How to Kill a Silver Birch Tree

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The silver birch (Betula pendula), a native tree of Russia, Europe and Western Siberia, is commonly referred to as the European white birch. Slender in form with a pyramidal crown, the tree achieves a mature height of up to 50 feet. Its distinct white and flaky bark peels like strips of paper when dry.

The light green, triangular, tooth-edged foliage assumes yellow shades in autumn, and the flowers appear in the form of 2-inch drooping catkins. The best way to kill unwanted trees is to use herbicide, recommends the Ohio State University Extension.

Buy any herbicidal product that contains glyphosate for effectively killing an unwanted tree, as recommended by the Washington State University Extension. Select an undiluted, water-soluble formula, as this has higher efficacy than the esters or oil-soluble formulas.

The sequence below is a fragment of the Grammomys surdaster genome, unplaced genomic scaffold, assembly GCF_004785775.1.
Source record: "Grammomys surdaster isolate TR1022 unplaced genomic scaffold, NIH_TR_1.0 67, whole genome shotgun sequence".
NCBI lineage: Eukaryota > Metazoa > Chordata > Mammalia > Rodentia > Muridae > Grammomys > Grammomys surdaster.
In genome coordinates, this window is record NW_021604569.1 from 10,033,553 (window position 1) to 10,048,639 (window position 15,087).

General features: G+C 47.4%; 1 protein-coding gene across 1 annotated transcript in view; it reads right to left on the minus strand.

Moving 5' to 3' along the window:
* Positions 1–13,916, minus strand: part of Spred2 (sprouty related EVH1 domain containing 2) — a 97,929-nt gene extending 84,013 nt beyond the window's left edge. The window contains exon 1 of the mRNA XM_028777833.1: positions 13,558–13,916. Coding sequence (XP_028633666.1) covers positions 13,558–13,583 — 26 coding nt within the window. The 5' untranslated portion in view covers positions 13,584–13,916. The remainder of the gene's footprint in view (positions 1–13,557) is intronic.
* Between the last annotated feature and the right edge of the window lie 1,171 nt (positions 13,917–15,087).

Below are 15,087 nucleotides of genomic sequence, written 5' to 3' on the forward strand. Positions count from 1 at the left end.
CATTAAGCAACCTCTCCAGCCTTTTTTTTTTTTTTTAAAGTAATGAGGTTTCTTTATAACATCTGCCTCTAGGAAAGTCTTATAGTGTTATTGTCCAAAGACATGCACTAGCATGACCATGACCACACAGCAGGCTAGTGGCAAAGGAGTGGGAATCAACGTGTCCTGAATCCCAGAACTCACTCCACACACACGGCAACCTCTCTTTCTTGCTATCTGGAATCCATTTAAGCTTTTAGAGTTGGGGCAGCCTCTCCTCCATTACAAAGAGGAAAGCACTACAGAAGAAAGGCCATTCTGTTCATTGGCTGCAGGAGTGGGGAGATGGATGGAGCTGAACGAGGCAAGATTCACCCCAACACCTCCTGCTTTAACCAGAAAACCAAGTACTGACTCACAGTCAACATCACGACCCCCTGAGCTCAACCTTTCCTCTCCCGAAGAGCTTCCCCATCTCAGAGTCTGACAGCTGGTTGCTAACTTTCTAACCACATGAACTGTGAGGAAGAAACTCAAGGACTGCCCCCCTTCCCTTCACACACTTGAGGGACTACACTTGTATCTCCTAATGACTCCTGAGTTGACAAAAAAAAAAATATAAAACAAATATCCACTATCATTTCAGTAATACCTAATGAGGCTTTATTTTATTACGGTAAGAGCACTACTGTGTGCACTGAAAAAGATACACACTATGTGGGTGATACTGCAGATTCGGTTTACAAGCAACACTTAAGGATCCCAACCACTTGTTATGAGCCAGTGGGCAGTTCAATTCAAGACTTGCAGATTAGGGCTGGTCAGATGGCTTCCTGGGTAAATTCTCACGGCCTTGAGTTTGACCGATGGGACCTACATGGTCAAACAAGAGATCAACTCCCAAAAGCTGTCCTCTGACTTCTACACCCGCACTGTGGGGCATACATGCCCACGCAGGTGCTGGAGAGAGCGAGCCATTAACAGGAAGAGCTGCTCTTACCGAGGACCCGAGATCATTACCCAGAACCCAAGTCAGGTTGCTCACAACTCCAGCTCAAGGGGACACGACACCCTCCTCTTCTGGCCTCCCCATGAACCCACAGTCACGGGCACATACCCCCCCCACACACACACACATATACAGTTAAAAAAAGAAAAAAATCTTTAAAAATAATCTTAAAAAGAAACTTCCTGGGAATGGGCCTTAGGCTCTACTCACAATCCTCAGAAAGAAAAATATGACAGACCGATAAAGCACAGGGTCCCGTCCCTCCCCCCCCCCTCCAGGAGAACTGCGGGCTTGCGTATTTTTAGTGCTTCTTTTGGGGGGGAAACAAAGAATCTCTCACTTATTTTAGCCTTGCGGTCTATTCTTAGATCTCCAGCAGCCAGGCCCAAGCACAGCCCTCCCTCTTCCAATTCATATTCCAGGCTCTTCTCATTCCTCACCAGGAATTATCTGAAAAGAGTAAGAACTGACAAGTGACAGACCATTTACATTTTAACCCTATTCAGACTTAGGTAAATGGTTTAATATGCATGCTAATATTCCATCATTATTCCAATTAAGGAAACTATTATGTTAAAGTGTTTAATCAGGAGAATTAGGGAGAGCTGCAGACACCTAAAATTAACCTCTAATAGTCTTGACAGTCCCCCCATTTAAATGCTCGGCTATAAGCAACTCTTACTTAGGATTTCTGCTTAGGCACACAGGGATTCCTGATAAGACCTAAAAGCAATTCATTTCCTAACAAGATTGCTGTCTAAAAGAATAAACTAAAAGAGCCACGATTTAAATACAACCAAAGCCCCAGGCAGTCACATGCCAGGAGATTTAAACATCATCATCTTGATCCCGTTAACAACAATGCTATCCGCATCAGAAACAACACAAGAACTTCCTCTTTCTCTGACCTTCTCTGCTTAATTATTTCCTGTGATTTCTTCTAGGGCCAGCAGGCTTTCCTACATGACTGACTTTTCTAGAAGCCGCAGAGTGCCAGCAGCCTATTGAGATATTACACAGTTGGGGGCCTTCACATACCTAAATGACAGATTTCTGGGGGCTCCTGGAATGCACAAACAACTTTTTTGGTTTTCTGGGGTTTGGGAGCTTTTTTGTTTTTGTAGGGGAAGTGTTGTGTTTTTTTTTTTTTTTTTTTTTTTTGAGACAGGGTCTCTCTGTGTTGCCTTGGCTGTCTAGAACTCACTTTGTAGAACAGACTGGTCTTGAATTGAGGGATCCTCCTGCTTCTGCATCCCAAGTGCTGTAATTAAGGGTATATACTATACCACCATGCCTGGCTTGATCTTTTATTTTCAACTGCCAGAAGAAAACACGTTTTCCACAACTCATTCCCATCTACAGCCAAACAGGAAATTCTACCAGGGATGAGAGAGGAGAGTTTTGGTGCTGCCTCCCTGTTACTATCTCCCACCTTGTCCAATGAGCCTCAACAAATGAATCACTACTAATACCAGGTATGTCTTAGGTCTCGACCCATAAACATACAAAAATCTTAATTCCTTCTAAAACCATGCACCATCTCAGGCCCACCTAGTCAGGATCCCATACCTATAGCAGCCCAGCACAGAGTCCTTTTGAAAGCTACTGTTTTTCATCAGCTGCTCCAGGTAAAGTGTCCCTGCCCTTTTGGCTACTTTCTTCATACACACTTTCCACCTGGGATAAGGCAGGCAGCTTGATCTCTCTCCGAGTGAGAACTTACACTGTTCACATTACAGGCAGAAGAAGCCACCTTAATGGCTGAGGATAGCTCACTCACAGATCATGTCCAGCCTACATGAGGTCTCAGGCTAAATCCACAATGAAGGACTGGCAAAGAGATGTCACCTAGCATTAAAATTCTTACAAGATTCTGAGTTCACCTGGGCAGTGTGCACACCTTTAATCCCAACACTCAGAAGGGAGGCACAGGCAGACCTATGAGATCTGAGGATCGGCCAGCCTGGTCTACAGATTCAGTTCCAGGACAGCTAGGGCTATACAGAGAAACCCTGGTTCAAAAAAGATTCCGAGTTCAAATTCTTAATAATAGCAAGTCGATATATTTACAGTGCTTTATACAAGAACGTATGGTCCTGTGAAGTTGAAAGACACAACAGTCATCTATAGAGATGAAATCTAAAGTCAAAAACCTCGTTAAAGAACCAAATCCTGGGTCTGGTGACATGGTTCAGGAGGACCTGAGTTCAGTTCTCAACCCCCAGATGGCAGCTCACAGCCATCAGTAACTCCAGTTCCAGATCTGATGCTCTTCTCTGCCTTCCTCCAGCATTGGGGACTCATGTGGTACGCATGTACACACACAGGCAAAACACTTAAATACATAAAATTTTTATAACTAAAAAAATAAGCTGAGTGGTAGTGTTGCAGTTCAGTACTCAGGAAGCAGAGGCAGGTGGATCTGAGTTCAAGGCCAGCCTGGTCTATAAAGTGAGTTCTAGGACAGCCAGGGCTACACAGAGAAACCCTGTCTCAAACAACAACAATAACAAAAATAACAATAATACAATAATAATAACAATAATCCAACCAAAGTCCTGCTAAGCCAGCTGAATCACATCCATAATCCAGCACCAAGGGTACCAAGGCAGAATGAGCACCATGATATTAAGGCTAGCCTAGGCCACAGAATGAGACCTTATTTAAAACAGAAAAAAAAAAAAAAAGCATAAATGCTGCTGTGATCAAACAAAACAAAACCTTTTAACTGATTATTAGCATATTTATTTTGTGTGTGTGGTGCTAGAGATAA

Cut down the tree to a 2- to 3-foot-tall stump, using a sharp axe. Make sure the stump surface is level and smooth to keep the herbicide from flowing off.

Spray the herbicide on the entire surface of the stump if the stump diameter is 3 inches or less. If the stump diameter is larger, spray only the 2 to 3 inches next to the bark, as the heartwood of larger trees is already dead.

Repeat treatment after seven to 10 days. Avoid the use of glyphosate on very hot days or on trees that are severely stressed by drought. Although you can use the chemical at any time of year, the recommended time is August or September.

Leave the dead stump as it is or use a stump grinder to grind it to about a foot below the soil line. This is the recommended method of stump removal in urban settings, cites the University of Minnesota Extension.